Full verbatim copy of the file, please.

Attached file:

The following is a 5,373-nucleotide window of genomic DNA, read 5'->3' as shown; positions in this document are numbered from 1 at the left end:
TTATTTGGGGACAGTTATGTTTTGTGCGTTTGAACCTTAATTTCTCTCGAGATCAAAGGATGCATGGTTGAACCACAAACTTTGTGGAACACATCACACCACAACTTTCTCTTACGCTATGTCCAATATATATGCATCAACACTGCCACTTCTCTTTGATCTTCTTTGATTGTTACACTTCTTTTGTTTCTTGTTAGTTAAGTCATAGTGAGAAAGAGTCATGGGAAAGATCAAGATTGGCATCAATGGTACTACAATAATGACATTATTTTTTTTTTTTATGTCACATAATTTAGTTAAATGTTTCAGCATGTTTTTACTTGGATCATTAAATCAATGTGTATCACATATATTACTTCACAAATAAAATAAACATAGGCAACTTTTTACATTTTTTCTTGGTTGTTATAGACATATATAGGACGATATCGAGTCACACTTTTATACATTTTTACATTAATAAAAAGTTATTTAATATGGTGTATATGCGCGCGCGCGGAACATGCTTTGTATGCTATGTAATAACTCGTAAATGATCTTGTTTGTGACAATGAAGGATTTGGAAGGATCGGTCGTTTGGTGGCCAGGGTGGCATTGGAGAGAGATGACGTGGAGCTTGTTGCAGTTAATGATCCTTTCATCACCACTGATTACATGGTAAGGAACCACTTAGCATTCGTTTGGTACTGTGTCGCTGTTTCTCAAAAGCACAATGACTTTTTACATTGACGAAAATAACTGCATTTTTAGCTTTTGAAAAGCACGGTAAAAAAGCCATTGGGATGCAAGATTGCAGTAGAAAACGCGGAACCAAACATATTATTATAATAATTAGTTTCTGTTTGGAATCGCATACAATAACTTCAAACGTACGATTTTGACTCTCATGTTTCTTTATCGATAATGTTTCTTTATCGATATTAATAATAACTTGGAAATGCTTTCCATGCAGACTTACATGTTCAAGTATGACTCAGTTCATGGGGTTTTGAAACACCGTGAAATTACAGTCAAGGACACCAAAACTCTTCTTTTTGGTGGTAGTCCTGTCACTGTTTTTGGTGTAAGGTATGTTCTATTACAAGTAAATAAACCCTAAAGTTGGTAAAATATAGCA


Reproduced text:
The following is a 5,373-nucleotide window of genomic DNA, read 5'->3' as shown; positions in this document are numbered from 1 at the left end:
TTATTTGGGGACAGTTATGTTTTGTGCGTTTGAACCTTAATTTCTCTCGAGATCAAAGGATGCATGGTTGAACCACAAACTTTGTGGAACACATCACACCACAACTTTCTCTTACGCTATGTCCAATATATATGCATCAACACTGCCACTTCTCTTTGATCTTCTTTGATTGTTACACTTCTTTTGTTTCTTGTTAGTTAAGTCATAGTGAGAAAGAGTCATGGGAAAGATCAAGATTGGCATCAATGGTACTACAATAATGACATTATTTTTTTTTTTTATGTCACATAATTTAGTTAAATGTTTCAGCATGTTTTTACTTGGATCATTAAATCAATGTGTATCACATATATTACTTCACAAATAAAATAAACATAGGCAACTTTTTACATTTTTTCTTGGTTGTTATAGACATATATAGGACGATATCGAGTCACACTTTTATACATTTTTACATTAATAAAAAGTTATTTAATATGGTGTATATGCGCGCGCGCGGAACATGCTTTGTATGCTATGTAATAACTCGTAAATGATCTTGTTTGTGACAATGAAGGATTTGGAAGGATCGGTCGTTTGGTGGCCAGGGTGGCATTGGAGAGAGATGACGTGGAGCTTGTTGCAGTTAATGATCCTTTCATCACCACTGATTACATGGTAAGGAACCACTTAGCATTCGTTTGGTACTGTGTCGCTGTTTCTCAAAAGCACAATGACTTTTTACATTGACGAAAATAACTGCATTTTTAGCTTTTGAAAAGCACGGTAAAAAAGCCATTGGGATGCAAGATTGCAGTAGAAAACGCGGAACCAAACATATTATTATAATAATTAGTTTCTGTTTGGAATCGCATACAATAACTTCAAACGTACGATTTTGACTCTCATGTTTCTTTATCGATAATGTTTCTTTATCGATATTAATAATAACTTGGAAATGCTTTCCATGCAGACTTACATGTTCAAGTATGACTCAGTTCATGGGGTTTTGAAACACCGTGAAATTACAGTCAAGGACACCAAAACTCTTCTTTTTGGTGGTAGTCCTGTCACTGTTTTTGGTGTAAGGTATGTTCTATTACAAGTAAATAAACCCTAAAGTTGGTAAAATATAGCA